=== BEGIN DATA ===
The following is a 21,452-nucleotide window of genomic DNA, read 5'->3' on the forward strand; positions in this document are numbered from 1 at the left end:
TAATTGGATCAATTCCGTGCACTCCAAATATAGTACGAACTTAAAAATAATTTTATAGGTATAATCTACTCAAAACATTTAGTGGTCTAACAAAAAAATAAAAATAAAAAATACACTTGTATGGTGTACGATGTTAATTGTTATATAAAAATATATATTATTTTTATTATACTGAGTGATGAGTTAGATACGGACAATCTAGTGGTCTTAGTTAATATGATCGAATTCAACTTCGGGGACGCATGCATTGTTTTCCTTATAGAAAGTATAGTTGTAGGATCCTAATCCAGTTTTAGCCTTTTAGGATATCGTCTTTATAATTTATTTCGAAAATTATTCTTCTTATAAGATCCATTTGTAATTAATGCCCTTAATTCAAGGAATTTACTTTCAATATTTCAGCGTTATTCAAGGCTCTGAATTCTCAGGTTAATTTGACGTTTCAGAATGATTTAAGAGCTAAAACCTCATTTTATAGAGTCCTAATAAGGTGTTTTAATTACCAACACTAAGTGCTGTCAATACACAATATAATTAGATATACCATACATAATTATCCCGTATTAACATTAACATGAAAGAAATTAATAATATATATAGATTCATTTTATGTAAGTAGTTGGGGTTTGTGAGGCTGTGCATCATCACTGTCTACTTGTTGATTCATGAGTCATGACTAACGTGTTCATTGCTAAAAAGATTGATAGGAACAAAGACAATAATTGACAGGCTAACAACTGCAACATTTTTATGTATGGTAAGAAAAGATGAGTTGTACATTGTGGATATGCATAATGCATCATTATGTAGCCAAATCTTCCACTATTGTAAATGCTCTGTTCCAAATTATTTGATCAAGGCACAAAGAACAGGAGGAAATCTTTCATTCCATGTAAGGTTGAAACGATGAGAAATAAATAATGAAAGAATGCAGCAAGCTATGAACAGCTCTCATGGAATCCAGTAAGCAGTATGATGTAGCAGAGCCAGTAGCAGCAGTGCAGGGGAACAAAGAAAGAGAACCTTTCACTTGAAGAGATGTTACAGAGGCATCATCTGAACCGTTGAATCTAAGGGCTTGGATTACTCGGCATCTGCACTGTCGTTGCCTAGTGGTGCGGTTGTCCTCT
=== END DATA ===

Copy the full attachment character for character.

The following is a 21,452-nucleotide window of genomic DNA, read 5'->3' on the forward strand; positions in this document are numbered from 1 at the left end:
TAATTGGATCAATTCCGTGCACTCCAAATATAGTACGAACTTAAAAATAATTTTATAGGTATAATCTACTCAAAACATTTAGTGGTCTAACAAAAAAATAAAAATAAAAAATACACTTGTATGGTGTACGATGTTAATTGTTATATAAAAATATATATTATTTTTATTATACTGAGTGATGAGTTAGATACGGACAATCTAGTGGTCTTAGTTAATATGATCGAATTCAACTTCGGGGACGCATGCATTGTTTTCCTTATAGAAAGTATAGTTGTAGGATCCTAATCCAGTTTTAGCCTTTTAGGATATCGTCTTTATAATTTATTTCGAAAATTATTCTTCTTATAAGATCCATTTGTAATTAATGCCCTTAATTCAAGGAATTTACTTTCAATATTTCAGCGTTATTCAAGGCTCTGAATTCTCAGGTTAATTTGACGTTTCAGAATGATTTAAGAGCTAAAACCTCATTTTATAGAGTCCTAATAAGGTGTTTTAATTACCAACACTAAGTGCTGTCAATACACAATATAATTAGATATACCATACATAATTATCCCGTATTAACATTAACATGAAAGAAATTAATAATATATATAGATTCATTTTATGTAAGTAGTTGGGGTTTGTGAGGCTGTGCATCATCACTGTCTACTTGTTGATTCATGAGTCATGACTAACGTGTTCATTGCTAAAAAGATTGATAGGAACAAAGACAATAATTGACAGGCTAACAACTGCAACATTTTTATGTATGGTAAGAAAAGATGAGTTGTACATTGTGGATATGCATAATGCATCATTATGTAGCCAAATCTTCCACTATTGTAAATGCTCTGTTCCAAATTATTTGATCAAGGCACAAAGAACAGGAGGAAATCTTTCATTCCATGTAAGGTTGAAACGATGAGAAATAAATAATGAAAGAATGCAGCAAGCTATGAACAGCTCTCATGGAATCCAGTAAGCAGTATGATGTAGCAGAGCCAGTAGCAGCAGTGCAGGGGAACAAAGAAAGAGAACCTTTCACTTGAAGAGATGTTACAGAGGCATCATCTGAACCGTTGAATCTAAGGGCTTGGATTACTCGGCATCTGCACTGTCGTTGCCTAGTGGTGCGGTTGTCCTCT